Sunday, January 09, 2011

Important North Nashville Community Plan meetings this month

Announcements from Metro Planning involving North Nashville:

  • Open-house meeting on North Nashville Community Plan update. Planners will lead informal discussion of the plan update from 3-6 pm Tuesday, January 11, at Watkins College of Art, Design, and Film, 2298 Rosa L. Parks Boulevard in MetroCenter. There will be no formal program - the draft update will be available for public review, and residents, stakeholders, and others interested in North Nashville's future growth, preservation, and development are welcome to drop in for part or all of the conversation.
  • Metropolitan Planning Commission will hold a public hearing on the North Nashville Community Plan: 2010 Update during the regularly scheduled Planning Commission meeting at 4 pm Thursday, January 27, at the Howard Office Building auditorium.

The false choices of a nostalgic Tennessean columnist

Gail Kerr poses the Fairgrounds friend to get to her misleading point that advocates of the Fairgrounds advocate doing nothing:

Surely ... fairground supporters do not really believe that it's good government for city leaders to sit back and do nothing purely to preserve nostalgia. Imagine what downtown Nashville would look like today if that had been the policy over the past three decades.

I loved Fair Park. It closed down years ago, of course. They finally had to tear down the rotting, termite-eaten roller coaster.

But no one can tear down my memories.

Beyond Ms. Kerr's strawman fallacies, Fairgrounds supporters have asked Metro government over and over again for renovations and improvements to the parkland. Those requests have been neglected and ignored. The Mayor is only recently getting around to Brown's Creek mitigation and redevelopment proposals, and it took a 1,000 flood to prompt him to consider that.

In the end, even if we accept news media premises that progress must be made at the Fairgrounds rather than doing nothing, why should we accept that Karl Dean's sell-off of public land to private real estate interests is the best means of wrecking rotten roller coasters?

Slashed down to just enough of a green roof for symbolic sustainability at the Music City Center

Naked Eyes lyrics come to mind when seeing the original green promises:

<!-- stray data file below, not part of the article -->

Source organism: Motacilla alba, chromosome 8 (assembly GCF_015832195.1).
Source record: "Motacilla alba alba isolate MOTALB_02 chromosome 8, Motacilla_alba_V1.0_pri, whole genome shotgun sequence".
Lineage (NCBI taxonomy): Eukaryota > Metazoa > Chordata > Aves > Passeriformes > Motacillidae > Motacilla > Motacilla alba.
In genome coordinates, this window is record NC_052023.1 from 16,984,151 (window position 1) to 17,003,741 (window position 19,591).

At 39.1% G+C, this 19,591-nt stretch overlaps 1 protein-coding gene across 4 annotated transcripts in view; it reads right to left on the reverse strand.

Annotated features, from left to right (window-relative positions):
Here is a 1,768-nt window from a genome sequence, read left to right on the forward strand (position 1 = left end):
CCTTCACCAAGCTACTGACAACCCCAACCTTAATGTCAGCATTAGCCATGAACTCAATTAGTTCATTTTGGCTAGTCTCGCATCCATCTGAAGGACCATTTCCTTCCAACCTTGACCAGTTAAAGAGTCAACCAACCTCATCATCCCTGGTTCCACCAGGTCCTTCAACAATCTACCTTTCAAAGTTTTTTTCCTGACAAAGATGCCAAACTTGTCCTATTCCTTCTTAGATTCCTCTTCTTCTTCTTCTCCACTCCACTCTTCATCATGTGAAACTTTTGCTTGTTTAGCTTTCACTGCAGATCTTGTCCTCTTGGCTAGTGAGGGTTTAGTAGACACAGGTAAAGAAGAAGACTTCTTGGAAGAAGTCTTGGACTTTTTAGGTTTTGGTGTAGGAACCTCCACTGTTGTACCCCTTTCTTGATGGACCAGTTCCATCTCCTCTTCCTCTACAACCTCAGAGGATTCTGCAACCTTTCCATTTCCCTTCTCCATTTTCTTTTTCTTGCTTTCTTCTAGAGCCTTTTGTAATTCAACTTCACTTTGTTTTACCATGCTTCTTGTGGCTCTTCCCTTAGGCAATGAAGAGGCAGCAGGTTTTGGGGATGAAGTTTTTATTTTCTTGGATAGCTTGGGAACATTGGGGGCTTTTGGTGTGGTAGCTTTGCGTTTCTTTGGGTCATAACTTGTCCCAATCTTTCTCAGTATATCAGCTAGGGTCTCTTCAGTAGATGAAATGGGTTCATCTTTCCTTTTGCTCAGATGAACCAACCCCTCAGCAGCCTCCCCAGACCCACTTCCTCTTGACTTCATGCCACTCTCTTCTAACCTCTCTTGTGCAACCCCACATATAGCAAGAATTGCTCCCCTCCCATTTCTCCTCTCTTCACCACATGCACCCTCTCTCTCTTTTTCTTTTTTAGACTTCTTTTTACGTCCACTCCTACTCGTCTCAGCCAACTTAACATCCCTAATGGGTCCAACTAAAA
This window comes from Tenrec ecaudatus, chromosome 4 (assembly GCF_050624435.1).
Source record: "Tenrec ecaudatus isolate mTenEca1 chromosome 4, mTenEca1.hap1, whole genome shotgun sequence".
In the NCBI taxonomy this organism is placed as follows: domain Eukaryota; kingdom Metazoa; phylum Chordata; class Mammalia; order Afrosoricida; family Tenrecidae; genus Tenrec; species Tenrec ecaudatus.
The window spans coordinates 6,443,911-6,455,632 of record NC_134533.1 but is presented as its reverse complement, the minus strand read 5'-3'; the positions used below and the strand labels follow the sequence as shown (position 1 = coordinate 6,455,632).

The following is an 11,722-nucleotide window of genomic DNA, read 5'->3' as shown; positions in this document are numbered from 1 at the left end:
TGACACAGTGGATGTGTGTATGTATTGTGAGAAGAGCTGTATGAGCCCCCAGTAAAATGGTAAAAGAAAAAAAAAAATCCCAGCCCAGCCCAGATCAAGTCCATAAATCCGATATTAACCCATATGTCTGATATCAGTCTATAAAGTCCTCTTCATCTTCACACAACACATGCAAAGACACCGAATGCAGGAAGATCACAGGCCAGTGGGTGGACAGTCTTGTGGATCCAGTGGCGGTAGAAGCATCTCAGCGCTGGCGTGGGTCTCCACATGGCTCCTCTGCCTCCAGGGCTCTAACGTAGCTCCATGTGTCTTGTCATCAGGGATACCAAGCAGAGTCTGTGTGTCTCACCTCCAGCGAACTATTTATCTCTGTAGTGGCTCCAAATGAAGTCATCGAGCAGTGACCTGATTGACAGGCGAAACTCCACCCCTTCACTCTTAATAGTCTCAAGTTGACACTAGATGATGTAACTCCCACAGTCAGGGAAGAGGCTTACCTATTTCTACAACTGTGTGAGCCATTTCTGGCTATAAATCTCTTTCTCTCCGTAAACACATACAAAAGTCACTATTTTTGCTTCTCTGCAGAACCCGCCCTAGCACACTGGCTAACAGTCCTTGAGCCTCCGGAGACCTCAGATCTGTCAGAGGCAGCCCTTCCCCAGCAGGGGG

"You make me promises promises you knew you'd never keep."
Back in early 2009, when convention center construction boosters tried to convince Nashville that Music City Center would be good for everyone, they showcased a huge green roof to lure sustainability advocates into the fold. Part of their campaign was to float some ambitious--some might call them idealistic--claims that were doubted by those of us jaded by past pie-in-the-sky developer concepts: "the roof will be green with colorful tiered plantings featured across most of its surface as requested by Nashvillians". We understood that part about being requested by the local community as the biggest strike against its chances.

Our suspicions were confirmed almost a year later when Mayor Karl Dean defended Music City Center construction against critical analysis during the recession by indicating that the green roof had been an optional feature all along. Too bad the marketing wizards who airbrushed that inspirational video promoting Music City Center neglected to tell us that those tiered plantings requested by Nashvillians were in fact not as integral to the project as they claimed. Sometimes the buyers' remorse is caused by the wiliness of the sellers.

Seems more than 28%
To no huge surprise, the Tennessean announced today the constriction of the "green roof" to just 28% of Downtown's new big box. Note that there are no sketches of the constricted green roof at the newspaper, which would be a lot less inspiring that the original sketches from 2009. The project's primary architect, TVS Design still seems to have the original green roof displayed on their website, which seems like false advertising if only 28% of the roof is projected at this point to be green. And the question remains: will the green shrink even more with rising costs over time?